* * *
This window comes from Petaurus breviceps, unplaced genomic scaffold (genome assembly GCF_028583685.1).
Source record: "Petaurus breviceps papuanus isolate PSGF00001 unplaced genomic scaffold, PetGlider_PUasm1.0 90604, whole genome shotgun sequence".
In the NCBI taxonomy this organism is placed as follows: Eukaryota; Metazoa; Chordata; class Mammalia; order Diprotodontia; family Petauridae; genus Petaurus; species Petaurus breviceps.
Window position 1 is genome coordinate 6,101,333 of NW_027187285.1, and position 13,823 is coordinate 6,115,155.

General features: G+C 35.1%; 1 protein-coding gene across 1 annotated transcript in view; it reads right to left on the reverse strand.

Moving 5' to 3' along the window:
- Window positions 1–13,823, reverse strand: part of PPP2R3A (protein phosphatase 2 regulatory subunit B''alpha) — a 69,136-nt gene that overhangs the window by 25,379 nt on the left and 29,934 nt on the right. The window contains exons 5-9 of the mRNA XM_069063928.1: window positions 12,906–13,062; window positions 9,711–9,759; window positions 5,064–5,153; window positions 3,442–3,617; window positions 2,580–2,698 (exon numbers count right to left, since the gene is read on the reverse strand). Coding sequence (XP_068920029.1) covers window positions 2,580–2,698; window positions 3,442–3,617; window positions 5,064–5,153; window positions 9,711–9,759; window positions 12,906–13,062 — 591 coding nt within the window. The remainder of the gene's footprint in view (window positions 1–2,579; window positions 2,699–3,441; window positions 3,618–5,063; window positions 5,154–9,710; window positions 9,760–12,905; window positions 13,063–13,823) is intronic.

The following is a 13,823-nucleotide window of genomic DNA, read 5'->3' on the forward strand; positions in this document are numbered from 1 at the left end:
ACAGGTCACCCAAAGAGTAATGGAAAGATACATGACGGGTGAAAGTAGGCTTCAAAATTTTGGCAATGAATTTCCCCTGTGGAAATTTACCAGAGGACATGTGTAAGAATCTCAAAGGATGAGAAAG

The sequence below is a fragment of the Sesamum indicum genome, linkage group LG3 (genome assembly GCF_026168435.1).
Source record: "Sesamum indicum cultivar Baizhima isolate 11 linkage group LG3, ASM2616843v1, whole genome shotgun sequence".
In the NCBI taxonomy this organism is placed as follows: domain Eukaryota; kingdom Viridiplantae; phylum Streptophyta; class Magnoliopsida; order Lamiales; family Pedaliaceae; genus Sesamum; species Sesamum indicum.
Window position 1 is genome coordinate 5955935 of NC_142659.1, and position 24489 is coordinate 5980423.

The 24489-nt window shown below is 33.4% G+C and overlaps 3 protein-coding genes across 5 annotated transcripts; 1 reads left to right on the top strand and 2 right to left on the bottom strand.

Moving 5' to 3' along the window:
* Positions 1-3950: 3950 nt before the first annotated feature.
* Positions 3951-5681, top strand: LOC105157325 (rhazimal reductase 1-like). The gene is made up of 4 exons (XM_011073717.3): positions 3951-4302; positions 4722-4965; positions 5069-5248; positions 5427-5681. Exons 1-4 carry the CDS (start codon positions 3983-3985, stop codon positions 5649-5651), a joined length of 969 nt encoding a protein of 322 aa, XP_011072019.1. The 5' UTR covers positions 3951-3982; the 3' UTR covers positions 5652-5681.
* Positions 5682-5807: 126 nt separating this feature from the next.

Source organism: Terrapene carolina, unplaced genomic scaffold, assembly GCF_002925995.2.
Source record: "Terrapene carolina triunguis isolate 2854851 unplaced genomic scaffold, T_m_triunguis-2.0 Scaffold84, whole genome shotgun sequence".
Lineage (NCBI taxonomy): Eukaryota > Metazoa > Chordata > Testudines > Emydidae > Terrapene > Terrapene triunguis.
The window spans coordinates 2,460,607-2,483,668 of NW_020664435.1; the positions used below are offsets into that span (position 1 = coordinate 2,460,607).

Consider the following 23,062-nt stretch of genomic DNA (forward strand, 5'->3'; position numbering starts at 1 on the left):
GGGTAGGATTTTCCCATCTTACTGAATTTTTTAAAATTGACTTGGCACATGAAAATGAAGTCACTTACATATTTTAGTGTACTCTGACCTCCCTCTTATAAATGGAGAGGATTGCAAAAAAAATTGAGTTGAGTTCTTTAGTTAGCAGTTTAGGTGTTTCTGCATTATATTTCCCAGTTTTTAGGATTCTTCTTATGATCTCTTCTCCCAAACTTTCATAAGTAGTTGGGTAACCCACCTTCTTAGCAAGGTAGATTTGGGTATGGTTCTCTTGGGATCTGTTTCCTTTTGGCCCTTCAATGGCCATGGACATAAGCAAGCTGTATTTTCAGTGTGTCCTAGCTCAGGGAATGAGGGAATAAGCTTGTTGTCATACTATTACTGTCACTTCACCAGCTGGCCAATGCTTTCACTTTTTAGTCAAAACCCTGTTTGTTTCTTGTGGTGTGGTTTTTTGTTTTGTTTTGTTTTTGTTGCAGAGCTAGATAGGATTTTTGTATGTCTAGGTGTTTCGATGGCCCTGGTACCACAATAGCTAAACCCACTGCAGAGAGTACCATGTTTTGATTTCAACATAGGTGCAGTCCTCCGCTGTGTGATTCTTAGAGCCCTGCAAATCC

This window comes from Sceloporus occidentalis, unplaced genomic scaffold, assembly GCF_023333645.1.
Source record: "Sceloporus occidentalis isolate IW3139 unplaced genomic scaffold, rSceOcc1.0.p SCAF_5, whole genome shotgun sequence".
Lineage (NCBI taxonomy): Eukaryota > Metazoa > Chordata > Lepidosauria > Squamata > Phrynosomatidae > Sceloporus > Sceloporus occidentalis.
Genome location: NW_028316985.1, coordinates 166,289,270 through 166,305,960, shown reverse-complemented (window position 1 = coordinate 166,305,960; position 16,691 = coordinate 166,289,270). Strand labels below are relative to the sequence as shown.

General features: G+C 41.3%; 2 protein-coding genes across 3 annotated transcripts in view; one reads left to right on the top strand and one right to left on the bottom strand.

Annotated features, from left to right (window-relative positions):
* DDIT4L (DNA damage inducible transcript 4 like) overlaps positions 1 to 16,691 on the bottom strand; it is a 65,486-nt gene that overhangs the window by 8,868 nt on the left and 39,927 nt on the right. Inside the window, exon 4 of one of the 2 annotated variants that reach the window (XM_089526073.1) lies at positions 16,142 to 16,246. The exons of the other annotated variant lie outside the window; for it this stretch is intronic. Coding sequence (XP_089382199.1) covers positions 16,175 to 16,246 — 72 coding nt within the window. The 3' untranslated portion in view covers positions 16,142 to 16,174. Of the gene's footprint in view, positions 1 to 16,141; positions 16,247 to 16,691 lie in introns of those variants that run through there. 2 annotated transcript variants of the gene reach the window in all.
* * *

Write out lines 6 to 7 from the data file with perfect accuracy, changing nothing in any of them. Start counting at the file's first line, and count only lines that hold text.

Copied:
Moving 5' to 3' along the window:
- Window positions 1–13,823, reverse strand: part of PPP2R3A (protein phosphatase 2 regulatory subunit B''alpha) — a 69,136-nt gene that overhangs the window by 25,379 nt on the left and 29,934 nt on the right. The window contains exons 5-9 of the mRNA XM_069063928.1: window positions 12,906–13,062; window positions 9,711–9,759; window positions 5,064–5,153; window positions 3,442–3,617; window positions 2,580–2,698 (exon numbers count right to left, since the gene is read on the reverse strand). Coding sequence (XP_068920029.1) covers window positions 2,580–2,698; window positions 3,442–3,617; window positions 5,064–5,153; window positions 9,711–9,759; window positions 12,906–13,062 — 591 coding nt within the window. The remainder of the gene's footprint in view (window positions 1–2,579; window positions 2,699–3,441; window positions 3,618–5,063; window positions 5,154–9,710; window positions 9,760–12,905; window positions 13,063–13,823) is intronic.